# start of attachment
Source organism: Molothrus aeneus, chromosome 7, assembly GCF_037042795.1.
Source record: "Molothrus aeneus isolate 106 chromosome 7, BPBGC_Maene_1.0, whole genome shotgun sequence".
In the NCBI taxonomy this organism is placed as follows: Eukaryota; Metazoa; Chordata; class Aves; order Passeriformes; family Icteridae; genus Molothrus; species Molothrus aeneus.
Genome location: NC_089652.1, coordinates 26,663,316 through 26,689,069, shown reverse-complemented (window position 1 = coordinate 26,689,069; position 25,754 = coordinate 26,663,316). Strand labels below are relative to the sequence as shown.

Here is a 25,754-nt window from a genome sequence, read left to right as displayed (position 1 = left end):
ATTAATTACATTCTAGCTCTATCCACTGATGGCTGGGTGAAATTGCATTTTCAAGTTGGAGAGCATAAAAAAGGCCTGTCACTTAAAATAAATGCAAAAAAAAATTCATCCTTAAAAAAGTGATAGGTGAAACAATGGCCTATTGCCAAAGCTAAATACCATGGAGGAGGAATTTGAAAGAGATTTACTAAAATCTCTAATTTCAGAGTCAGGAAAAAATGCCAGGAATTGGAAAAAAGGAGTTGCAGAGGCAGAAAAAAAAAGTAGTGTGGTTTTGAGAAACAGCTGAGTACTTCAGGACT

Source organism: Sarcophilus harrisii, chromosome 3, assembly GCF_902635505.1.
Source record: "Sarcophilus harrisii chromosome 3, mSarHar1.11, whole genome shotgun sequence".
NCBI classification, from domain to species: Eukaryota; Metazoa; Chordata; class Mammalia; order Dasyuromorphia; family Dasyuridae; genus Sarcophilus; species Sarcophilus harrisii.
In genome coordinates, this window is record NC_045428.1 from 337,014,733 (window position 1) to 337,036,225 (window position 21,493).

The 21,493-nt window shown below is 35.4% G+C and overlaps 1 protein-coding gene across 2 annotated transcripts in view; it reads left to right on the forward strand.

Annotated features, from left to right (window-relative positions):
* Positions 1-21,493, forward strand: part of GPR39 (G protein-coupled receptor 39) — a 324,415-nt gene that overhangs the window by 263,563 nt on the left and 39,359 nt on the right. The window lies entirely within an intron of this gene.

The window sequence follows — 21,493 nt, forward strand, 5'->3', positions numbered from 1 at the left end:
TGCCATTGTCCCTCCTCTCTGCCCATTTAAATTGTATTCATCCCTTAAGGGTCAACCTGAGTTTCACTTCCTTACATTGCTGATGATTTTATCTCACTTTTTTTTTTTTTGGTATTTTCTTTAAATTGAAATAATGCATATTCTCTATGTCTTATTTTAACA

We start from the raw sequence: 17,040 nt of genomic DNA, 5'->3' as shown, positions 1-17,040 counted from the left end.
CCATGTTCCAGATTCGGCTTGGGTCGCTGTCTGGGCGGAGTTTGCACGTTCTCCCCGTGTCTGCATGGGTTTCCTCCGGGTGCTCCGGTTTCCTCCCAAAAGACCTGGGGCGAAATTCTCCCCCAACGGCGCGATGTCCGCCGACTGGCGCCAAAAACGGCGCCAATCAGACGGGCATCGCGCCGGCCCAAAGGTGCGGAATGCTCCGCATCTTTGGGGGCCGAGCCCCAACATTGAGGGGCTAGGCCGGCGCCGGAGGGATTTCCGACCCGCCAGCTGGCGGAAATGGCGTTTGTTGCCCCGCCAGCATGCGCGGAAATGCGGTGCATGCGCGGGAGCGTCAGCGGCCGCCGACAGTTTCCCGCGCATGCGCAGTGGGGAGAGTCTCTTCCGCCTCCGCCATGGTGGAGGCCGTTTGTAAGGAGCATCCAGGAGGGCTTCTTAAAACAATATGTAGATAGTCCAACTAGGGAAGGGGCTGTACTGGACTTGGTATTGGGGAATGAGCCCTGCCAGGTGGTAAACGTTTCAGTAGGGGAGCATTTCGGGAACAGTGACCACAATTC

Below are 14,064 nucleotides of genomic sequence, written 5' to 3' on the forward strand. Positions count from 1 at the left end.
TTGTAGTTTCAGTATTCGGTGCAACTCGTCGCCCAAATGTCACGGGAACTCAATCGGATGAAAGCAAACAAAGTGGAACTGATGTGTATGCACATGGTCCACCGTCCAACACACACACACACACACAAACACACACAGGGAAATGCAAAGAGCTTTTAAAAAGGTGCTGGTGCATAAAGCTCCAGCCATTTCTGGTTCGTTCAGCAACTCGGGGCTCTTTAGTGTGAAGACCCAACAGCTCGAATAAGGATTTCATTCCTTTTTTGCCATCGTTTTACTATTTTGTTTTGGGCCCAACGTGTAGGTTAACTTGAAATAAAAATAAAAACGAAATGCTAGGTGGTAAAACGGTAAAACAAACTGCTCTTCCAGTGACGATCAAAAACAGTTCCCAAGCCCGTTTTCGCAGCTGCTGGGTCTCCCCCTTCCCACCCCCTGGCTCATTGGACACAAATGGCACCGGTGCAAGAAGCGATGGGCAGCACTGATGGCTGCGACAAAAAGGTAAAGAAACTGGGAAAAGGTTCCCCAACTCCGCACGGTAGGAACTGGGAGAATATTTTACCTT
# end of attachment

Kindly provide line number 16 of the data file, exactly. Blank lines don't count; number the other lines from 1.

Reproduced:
We start from the raw sequence: 17,040 nt of genomic DNA, 5'->3' as shown, positions 1-17,040 counted from the left end.